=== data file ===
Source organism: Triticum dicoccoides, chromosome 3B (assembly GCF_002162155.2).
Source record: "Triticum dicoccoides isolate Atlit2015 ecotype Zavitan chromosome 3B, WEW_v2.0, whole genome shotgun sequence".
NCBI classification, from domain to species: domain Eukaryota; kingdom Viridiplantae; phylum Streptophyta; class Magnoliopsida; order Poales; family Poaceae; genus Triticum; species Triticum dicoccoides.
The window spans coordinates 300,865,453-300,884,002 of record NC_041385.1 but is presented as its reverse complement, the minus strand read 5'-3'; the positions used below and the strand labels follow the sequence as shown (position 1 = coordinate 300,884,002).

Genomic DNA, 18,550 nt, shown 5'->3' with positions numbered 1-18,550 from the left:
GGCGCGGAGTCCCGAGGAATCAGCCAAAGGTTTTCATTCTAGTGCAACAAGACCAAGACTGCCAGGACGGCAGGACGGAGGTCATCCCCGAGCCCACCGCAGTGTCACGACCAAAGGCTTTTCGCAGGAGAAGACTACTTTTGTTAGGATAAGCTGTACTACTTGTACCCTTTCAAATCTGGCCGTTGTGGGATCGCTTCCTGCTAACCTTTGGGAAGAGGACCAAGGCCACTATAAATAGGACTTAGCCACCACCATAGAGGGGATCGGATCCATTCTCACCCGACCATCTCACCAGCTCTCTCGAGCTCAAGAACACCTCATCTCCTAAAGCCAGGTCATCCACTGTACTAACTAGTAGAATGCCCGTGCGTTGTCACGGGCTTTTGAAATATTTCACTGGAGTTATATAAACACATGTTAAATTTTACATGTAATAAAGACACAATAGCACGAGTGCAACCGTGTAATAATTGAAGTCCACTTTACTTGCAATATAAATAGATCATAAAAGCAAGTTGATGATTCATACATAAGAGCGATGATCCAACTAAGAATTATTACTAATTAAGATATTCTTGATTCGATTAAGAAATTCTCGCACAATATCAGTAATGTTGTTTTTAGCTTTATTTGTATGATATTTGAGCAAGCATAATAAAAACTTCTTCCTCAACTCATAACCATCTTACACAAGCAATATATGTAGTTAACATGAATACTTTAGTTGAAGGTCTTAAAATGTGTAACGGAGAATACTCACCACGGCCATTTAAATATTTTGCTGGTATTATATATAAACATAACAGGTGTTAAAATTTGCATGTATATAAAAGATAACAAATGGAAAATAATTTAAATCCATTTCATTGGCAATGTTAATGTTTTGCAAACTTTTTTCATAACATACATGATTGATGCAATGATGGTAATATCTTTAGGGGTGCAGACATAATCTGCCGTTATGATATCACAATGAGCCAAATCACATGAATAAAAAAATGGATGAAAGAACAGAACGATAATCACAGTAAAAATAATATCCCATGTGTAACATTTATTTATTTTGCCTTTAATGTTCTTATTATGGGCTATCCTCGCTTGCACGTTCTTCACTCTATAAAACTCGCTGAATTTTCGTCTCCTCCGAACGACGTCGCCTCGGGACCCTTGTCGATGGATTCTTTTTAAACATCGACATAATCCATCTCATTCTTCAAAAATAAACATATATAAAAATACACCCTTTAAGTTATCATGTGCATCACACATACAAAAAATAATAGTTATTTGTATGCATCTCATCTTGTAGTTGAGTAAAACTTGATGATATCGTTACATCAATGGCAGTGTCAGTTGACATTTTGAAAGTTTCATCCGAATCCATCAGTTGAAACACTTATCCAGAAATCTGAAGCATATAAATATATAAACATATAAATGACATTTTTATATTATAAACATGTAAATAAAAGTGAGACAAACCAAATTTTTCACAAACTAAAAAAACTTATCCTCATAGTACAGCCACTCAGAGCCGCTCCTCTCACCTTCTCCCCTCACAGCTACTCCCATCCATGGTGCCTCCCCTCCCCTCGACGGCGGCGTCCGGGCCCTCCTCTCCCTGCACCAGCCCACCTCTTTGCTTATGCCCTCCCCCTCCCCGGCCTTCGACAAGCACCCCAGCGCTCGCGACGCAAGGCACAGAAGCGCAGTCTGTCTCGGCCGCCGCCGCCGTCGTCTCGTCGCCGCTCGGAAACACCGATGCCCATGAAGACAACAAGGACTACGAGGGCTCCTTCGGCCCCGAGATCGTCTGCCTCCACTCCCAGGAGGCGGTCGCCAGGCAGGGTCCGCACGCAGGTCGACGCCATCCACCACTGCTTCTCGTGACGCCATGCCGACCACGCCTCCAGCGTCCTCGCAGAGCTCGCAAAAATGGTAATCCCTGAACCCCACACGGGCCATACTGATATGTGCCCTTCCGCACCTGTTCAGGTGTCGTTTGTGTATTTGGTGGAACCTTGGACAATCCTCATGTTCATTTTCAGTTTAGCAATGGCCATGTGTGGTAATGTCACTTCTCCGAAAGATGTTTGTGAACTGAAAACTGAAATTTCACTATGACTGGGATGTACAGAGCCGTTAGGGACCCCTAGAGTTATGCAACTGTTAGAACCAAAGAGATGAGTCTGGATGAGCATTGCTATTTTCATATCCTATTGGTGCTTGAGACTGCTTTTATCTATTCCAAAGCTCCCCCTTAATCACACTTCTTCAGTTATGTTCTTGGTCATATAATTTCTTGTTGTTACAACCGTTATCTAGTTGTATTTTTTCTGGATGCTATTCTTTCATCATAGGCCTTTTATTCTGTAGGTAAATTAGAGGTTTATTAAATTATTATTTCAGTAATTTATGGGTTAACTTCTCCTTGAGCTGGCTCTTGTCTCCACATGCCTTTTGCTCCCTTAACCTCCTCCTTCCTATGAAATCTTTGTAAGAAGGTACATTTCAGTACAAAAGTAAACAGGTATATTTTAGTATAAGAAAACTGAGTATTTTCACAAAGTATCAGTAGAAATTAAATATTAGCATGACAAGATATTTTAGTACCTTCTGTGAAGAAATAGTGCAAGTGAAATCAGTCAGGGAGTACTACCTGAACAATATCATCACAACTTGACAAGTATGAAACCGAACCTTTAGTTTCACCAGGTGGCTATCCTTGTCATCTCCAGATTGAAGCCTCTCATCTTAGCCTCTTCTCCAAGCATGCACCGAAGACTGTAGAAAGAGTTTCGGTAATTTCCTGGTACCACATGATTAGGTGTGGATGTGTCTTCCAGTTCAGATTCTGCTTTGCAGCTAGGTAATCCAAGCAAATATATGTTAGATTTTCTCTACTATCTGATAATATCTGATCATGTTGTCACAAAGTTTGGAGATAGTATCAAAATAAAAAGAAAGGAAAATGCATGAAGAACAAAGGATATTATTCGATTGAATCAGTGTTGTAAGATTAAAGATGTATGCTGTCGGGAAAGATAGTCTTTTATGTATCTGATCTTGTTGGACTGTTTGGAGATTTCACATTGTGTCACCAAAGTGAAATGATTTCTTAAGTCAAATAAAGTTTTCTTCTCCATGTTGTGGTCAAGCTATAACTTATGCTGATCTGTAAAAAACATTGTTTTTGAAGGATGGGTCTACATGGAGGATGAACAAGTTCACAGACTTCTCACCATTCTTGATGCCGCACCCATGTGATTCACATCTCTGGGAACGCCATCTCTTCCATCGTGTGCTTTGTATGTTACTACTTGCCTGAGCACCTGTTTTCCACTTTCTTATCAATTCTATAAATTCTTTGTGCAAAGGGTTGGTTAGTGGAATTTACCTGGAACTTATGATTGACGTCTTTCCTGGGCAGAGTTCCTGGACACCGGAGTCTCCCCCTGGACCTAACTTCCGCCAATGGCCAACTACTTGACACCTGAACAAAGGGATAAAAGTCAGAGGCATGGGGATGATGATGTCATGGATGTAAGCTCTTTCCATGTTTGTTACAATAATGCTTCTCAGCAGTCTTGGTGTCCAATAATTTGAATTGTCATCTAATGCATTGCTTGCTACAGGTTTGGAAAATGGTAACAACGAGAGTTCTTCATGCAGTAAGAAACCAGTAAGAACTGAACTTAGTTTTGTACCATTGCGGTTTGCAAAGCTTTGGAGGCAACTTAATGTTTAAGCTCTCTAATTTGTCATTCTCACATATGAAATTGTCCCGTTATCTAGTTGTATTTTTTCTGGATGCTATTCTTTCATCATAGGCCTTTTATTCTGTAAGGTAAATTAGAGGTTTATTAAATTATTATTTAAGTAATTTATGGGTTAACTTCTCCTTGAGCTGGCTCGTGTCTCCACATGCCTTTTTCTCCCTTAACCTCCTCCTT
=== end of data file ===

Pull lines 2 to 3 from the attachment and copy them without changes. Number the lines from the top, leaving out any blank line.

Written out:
Source record: "Triticum dicoccoides isolate Atlit2015 ecotype Zavitan chromosome 3B, WEW_v2.0, whole genome shotgun sequence".
NCBI classification, from domain to species: domain Eukaryota; kingdom Viridiplantae; phylum Streptophyta; class Magnoliopsida; order Poales; family Poaceae; genus Triticum; species Triticum dicoccoides.